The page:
Yorkshire Pudding

Yorkshire Pudding

The History

Yorkshire puddings have a long history throughout the British Isles.  The people of the County Yorkshire in Northern England  tended to cook them underneath the roast to catch the drippings and preferred them crisper and more magnificent than softie southerners, which may be why Yorkshire County became famous for them. 


All batters, in Britain at least, are made from the same very basic ingredients: flour, eggs and milk – or, for a lighter result, a mixture of milk and water. 

It can’t be denied that the puddings made with water have a crisper batter: the all-milk versions are softer and richer. 

Leave the batter to rest in the kitchen (not the refrigerator) for a minimum of 1 hour, longer if possible – up to several hours.  Letting the batter stand will allow the bubbles to subside and the starch grains in the flour to soften resulting in light airy puddings.  The puddings will not turn out if you don’t let the batter sit.  I let the batter sit for at least 1 hour.  You will be very disappointed if the yorkshire doesn’t rise for you and your guests, please take the time.


The single most important thing to remember about yorkshire puddings is that the fat must be smoking hot before you begin cooking – you need to hear a good sizzle as batter hits the oil or drippings. 

Proper yorkshire pudding should be made in one big tray, ready to carve up and dish out in slabs, but the modern habit of making individual ones is a welcome innovation as far as I’m concerned – you get more crispy edge.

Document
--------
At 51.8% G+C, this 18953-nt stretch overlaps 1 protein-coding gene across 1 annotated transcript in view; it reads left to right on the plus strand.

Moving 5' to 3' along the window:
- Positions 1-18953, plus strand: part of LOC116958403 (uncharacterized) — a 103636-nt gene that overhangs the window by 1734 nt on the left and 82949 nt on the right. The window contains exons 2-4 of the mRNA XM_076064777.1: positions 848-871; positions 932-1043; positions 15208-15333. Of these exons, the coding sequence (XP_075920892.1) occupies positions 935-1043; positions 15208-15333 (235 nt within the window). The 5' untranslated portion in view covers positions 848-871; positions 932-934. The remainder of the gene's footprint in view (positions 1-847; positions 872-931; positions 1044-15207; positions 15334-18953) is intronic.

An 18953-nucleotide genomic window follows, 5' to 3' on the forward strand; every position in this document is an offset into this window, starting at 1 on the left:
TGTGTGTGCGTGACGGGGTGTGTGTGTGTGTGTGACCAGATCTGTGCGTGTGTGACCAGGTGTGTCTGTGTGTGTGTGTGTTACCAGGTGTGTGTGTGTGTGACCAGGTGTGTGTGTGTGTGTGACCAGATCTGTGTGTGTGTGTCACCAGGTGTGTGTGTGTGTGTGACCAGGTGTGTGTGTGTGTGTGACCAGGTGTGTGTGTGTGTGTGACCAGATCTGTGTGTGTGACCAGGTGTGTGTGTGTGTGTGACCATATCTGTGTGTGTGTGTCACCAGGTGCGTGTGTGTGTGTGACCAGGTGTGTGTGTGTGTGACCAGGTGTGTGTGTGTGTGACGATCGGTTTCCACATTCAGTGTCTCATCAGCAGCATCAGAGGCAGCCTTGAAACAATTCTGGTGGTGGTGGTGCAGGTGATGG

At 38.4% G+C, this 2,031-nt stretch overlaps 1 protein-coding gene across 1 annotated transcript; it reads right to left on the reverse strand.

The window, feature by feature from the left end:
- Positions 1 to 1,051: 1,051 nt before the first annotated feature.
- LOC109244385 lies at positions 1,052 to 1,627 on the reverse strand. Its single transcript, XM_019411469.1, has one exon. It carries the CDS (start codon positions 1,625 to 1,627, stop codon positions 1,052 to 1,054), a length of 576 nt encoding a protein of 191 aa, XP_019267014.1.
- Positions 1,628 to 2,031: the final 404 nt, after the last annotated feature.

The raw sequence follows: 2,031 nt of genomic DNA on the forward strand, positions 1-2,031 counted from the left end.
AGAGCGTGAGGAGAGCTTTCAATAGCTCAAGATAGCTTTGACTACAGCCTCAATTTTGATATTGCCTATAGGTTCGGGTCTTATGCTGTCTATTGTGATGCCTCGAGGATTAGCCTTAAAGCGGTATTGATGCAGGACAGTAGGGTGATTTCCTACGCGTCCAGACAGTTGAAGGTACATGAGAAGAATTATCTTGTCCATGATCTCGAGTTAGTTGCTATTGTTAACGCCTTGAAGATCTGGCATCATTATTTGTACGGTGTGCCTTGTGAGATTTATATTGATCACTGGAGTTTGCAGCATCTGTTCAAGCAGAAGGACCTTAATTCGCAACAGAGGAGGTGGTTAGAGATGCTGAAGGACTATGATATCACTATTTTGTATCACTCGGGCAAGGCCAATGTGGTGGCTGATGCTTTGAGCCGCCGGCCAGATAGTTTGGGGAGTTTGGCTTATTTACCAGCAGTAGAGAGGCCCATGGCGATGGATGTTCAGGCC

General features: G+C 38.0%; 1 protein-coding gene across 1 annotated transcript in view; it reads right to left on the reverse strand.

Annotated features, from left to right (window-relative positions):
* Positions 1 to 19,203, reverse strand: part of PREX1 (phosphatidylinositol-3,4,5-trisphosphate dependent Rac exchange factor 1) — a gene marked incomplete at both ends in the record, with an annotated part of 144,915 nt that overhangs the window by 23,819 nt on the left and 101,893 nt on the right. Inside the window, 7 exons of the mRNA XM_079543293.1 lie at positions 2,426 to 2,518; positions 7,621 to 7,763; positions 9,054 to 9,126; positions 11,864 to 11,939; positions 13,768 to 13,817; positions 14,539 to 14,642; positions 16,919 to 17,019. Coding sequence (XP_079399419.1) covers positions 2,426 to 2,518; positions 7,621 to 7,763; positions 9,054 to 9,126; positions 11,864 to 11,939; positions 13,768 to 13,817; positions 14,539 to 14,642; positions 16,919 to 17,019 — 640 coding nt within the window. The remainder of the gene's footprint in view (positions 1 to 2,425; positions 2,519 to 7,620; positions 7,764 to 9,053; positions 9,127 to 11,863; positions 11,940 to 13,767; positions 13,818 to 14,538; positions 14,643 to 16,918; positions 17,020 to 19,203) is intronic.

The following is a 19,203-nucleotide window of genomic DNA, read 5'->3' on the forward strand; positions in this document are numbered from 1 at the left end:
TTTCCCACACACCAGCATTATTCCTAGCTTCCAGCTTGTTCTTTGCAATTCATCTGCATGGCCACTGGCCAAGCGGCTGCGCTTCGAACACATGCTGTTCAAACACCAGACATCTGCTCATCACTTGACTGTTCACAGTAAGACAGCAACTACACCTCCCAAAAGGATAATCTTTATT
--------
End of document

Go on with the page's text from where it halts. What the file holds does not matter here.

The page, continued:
Perfect Yorkshire Pudding 

Makes 1 large or 12 individual puddings


1 cup white flour sifted

1 cup milk

1/2 teaspoon salt

3 eggs beaten

4 tablespoons of beef drippings or oil, like grapeseed, vegetable or canola


1. Sift the flour into a large bowl with salt.

2. Make a well in the middle of the flour and add the eggs. Pour in half the milk, and then whisk together to make a smooth batter. Mix in the rest of the liquid, until you have a batter the consistency of heavy cream. You may need to add a touch of water.  If the batter is too thick the puddings will not rise properly.  Leave at room temperature for at least 1 hour or up to 6 hours.  It may thicken a little after standing, just add a little water to thin out the batter to the consistency of cream.

Batter the consistency of heavy cream

Batter the consistency of heavy cream

3. Once the meat has come out of the oven(usually you eat Yorkshire pudding with roast beef), turn the temperature up to 450 degrees F.  Put a large roasting tin(13 x 9), or a 12-hole muffin tin, greased liberally with the beef drippings or oil( I use a pastry brush to do so) onto the middle rack of the oven and leave for 10 minutes to heat up.

4. Take the tin out of the oven, and as quickly as possible, ladle(0r pour from a measuring cup) the batter  into the muffin tins or one large tin– if it doesn’t sizzle when you add the first bit of batter, put the tin back into the oven until it does.

5. Put the yorkshire batter into the oven and cook for 15 minutes until well risen and becoming golden, now turn the oven down to 400 degrees F, and cook for another 20 minutes, until deep golden brown and crispy.  You want the inside of the puddings to be well cooked so that the yorkshires keep their shape after coming out of the oven.   If  too soft in the middle they will sink after you remove them from the oven.  Keep an eye on them towards the end of the cooking time, but do not be tempted to open the door until they’re beautifully bronzed, because they’ll sink.  If you can’t eat right away, turn off the oven and with the door slightly ajar, let them sit until you are ready to serve.

6. Eat immediately.




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